Kendall Merritt described bullying like a 3-inch hole in your wall.
“You keep saying you’re going to fix it, but you never do,” Merritt said. “Instead, you hang a picture over it so that nobody can see the hole, but you know it’s there. As years go by, there are more holes, and more pictures. People walk in and out of your home, complementing your pictures, but they don’t see the hidden truth. Today, I am here to expose the hidden truth that you don’t see; the broken hearts, ruined self esteems, and damaged reputations due to what happens in your school district right underneath your noses.”
Merritt, who will be a senior next year, was one of several speakers to address the Goose Creek CISD board about the bullying that goes on in the district’s schools and what can be done to stop it.
Merritt said she had been bullied since she was in elementary school. She told how she was hit in the face, called “fat” and “a mistake.” But that was not as bad as when her grandfather was in a serious car wreck.
“He was then Life-Flighted to a hospital and was in critical condition for several weeks,” she said. “Going through this massive tragedy already put my emotions onto the edge. I was riding home on the bus a few days later when a girl sat up and said, ‘I’m glad he almost died. If I were related to you, I would probably want to die too.’ I went home and cried my eyes out for hours, emotionally destroyed.”
Merritt even attempted suicide at age 10.
Katia Smith was another student who talked about how she has been bullied. She was also called names over her weight, had lunch thrown at her, was tripped when she broke her foot, and even was told to go kill herself.
“After talking to my counselors about everything that the bullies were saying, they still didn’t do anything,” Smith said. “They told me the same thing they always do – ‘fill out a report. All I was given was empty promises and false hope.”
All of this eventually led to a suicide attempt.
Kimberli Kosteck, mother of Smith and Merritt, spoke as a parent about bullying.
“Teddy Roosevelt once stated, ‘complaining about a problem without proposing a solution is called whining.’ None of us are here tonight to whine,” Kosteck said. “For over eight years, I have witnessed my children be victims of the cruelty from both other children and teachers. My children have experienced both physical and emotional damage that will follow them the rest of their lives due to bullying at school.”
Kosteck said her children have tried to reach out to administrators but received no help in return.
“My final straw was drawn on Sept. 19 when my child at a mere 13 years old believed her only option left to stop the attacks was to take her own life,” Kosteck said. “Her eighth-grade year included intensive therapy and rehabilitation instead of dances and pep rallies. When my daughter was in ICU, the school did not report my daughter’s situation with appropriate administrators. If I had buried my daughter last September, who would have accepted accountability for her unanswered cries at school.”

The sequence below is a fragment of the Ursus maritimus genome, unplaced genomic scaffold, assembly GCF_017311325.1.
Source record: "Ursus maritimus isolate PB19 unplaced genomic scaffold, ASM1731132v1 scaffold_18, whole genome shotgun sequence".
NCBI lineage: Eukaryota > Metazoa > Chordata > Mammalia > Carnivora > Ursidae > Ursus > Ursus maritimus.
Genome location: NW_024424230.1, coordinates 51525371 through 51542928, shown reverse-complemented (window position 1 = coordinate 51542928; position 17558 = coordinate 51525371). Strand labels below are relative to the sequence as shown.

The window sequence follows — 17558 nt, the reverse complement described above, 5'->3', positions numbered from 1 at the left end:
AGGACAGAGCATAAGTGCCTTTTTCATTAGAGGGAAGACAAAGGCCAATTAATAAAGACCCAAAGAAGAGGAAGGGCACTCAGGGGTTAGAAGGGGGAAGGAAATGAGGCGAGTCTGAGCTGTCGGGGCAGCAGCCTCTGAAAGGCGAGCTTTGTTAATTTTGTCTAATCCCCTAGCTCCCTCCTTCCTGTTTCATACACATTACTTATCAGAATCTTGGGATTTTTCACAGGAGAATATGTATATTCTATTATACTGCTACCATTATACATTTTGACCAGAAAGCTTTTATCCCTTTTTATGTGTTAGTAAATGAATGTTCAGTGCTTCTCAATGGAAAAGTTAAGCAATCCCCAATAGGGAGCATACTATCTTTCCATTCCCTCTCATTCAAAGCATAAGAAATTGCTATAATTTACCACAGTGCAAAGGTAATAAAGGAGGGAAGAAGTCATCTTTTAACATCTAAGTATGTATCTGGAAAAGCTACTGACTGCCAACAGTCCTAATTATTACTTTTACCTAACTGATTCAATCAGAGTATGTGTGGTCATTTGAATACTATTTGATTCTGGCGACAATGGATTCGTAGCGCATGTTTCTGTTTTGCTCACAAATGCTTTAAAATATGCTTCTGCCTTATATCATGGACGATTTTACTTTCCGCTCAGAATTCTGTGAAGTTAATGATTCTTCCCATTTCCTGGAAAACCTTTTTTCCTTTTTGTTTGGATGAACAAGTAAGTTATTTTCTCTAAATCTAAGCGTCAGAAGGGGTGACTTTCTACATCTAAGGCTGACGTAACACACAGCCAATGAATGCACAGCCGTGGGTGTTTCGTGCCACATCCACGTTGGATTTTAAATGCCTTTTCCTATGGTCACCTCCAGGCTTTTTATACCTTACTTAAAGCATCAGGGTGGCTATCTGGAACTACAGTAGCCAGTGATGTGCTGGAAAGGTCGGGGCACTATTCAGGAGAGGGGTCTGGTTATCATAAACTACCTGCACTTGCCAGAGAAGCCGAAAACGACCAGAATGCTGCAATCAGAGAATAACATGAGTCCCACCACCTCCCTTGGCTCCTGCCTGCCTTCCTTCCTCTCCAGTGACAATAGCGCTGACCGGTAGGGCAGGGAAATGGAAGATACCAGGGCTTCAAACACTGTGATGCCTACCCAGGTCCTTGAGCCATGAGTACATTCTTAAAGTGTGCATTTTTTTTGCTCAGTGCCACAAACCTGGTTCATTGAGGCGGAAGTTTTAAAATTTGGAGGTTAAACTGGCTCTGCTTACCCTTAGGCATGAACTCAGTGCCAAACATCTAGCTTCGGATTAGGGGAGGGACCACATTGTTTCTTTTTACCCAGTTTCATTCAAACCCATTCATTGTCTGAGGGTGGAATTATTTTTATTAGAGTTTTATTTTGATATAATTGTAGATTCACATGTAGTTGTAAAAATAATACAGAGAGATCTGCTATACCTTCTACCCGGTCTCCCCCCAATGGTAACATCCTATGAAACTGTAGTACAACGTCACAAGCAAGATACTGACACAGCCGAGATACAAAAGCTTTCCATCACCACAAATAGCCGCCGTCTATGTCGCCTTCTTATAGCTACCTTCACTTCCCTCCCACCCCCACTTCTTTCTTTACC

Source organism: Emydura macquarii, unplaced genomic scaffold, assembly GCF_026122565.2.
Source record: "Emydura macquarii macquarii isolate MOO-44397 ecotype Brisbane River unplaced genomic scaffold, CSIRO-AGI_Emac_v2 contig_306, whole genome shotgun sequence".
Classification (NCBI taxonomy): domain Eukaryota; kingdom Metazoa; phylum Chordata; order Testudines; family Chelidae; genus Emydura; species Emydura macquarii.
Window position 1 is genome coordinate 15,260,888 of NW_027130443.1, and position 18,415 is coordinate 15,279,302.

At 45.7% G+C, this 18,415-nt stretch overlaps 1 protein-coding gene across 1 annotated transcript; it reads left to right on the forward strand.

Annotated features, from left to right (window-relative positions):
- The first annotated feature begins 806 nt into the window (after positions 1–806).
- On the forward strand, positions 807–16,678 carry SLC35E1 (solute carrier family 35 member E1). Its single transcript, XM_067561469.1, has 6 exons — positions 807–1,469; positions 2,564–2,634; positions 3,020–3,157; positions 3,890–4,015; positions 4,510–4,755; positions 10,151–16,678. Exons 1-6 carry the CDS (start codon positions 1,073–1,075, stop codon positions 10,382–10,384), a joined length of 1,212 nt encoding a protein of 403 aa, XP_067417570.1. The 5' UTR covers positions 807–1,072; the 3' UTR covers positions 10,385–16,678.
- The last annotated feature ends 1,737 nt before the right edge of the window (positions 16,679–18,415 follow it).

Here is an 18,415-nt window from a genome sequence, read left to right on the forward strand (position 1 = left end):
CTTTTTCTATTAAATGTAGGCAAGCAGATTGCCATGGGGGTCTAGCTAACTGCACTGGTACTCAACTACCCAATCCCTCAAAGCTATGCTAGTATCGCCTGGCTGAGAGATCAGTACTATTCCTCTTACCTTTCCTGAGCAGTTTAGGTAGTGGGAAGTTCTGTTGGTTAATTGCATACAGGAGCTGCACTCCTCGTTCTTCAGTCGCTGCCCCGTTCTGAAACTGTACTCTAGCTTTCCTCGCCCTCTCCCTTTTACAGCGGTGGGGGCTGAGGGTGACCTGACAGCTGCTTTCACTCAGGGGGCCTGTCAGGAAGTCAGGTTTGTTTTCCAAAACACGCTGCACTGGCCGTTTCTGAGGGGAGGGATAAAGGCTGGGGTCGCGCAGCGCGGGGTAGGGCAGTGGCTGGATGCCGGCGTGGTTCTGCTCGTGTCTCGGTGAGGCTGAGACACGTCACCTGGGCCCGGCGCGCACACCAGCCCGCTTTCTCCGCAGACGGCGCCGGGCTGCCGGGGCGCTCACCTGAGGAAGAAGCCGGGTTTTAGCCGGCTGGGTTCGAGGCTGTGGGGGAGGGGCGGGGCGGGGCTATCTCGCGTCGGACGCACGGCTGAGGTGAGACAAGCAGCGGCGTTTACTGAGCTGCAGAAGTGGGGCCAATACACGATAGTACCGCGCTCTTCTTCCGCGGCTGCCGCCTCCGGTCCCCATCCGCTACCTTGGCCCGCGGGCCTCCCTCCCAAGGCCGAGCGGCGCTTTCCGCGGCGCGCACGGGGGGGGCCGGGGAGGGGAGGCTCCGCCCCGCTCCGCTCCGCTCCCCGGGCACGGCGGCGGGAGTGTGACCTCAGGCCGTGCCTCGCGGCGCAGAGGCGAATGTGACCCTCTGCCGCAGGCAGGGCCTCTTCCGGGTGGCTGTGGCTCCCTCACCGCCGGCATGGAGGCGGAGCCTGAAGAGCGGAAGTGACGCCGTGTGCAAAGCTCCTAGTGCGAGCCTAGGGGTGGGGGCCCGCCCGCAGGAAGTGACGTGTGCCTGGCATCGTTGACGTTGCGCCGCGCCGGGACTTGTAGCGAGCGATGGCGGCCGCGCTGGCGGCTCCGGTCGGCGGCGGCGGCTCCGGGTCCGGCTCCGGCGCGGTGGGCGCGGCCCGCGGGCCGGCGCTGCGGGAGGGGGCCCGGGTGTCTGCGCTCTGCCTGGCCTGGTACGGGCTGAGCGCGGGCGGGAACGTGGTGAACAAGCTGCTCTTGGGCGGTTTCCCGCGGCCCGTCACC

Kosteck said statistically, 70 percent of children from 4th to 8th grade will experience bullying.
Nicholas Rice, a former Gentry Junior School student who was a victim of bullying, proposed forming a committee made up of parents, students, teachers, a board member and other community members.
“This committee would form solutions that could deter the bullying statistics that keep rising at an alarming rate among our youth,” Rice said. “I am asking the board to approve the committee being formed and to consider programs that would address the bullying problem in our schools before it gets any worse. We are not here to be the districts enemy or to be a part of the problem. We are here to be a part of the solution.”
During the board’s discussion on future agenda items, Trustee Jessica Woods requested updates in regards to bullying. In addition, Agustin Loredo III, the board’s president, said he is open to the idea of the anti-bullying committee.
“My suggestion was we have training for teachers and administrators and the board as well,” Loredo said. “It is important we do what we need to do to make our students safer. The committee is a really good idea, and the board is going to be looking at it and move it forward. There is no room for bullying in our schools.”
Loredo said he was a bullying victim and his own children have been bullied as well.
“It is our job for kids to feel safe every day,” he said. “All kids matter, and we have to take responsibility for all kids. If we have to form a committee, to me, that is an easy solution.”
New board member Shae Cottar thinks the committee is a great idea.
“Bullying has been around as long as people, but the difference is technology has changed,” Cottar said. “We used to be so insulated from each other, but technology has changed all of that and now it can be done across the world. The nature of bullying hasn’t changed, the avenues are so much more powerful.”
Cottar said the committee should seek multi-faceted solutions.
“We need to better equip the students on how to handle it, as well as the faculty, staff, teachers, counselors and office staff. Communications is going to be key. We need to equip them with the best response to bullying.”